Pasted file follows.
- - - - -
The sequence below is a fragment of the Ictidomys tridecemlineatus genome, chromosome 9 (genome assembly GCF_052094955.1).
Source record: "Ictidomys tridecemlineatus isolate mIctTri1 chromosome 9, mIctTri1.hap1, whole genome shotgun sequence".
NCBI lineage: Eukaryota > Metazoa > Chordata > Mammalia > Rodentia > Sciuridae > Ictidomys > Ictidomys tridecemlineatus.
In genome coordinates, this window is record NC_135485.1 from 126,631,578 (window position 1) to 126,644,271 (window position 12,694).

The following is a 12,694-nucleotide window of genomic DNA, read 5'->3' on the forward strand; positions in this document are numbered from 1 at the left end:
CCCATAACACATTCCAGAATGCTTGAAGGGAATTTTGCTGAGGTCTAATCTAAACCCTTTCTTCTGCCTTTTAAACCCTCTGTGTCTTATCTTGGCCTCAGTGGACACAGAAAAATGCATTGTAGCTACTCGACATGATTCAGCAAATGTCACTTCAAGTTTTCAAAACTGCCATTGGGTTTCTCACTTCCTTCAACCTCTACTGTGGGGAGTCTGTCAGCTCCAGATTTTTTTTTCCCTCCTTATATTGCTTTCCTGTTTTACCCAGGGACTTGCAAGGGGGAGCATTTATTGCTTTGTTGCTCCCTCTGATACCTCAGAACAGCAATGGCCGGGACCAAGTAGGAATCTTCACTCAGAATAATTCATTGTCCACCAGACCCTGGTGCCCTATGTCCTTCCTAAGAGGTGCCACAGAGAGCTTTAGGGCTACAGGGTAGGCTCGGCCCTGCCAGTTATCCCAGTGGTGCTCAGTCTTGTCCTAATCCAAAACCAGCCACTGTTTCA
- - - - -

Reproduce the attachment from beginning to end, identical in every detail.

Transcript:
The sequence below is a fragment of the Ictidomys tridecemlineatus genome, chromosome 9 (genome assembly GCF_052094955.1).
Source record: "Ictidomys tridecemlineatus isolate mIctTri1 chromosome 9, mIctTri1.hap1, whole genome shotgun sequence".
NCBI lineage: Eukaryota > Metazoa > Chordata > Mammalia > Rodentia > Sciuridae > Ictidomys > Ictidomys tridecemlineatus.
In genome coordinates, this window is record NC_135485.1 from 126,631,578 (window position 1) to 126,644,271 (window position 12,694).

The following is a 12,694-nucleotide window of genomic DNA, read 5'->3' on the forward strand; positions in this document are numbered from 1 at the left end:
CCCATAACACATTCCAGAATGCTTGAAGGGAATTTTGCTGAGGTCTAATCTAAACCCTTTCTTCTGCCTTTTAAACCCTCTGTGTCTTATCTTGGCCTCAGTGGACACAGAAAAATGCATTGTAGCTACTCGACATGATTCAGCAAATGTCACTTCAAGTTTTCAAAACTGCCATTGGGTTTCTCACTTCCTTCAACCTCTACTGTGGGGAGTCTGTCAGCTCCAGATTTTTTTTTCCCTCCTTATATTGCTTTCCTGTTTTACCCAGGGACTTGCAAGGGGGAGCATTTATTGCTTTGTTGCTCCCTCTGATACCTCAGAACAGCAATGGCCGGGACCAAGTAGGAATCTTCACTCAGAATAATTCATTGTCCACCAGACCCTGGTGCCCTATGTCCTTCCTAAGAGGTGCCACAGAGAGCTTTAGGGCTACAGGGTAGGCTCGGCCCTGCCAGTTATCCCAGTGGTGCTCAGTCTTGTCCTAATCCAAAACCAGCCACTGTTTCA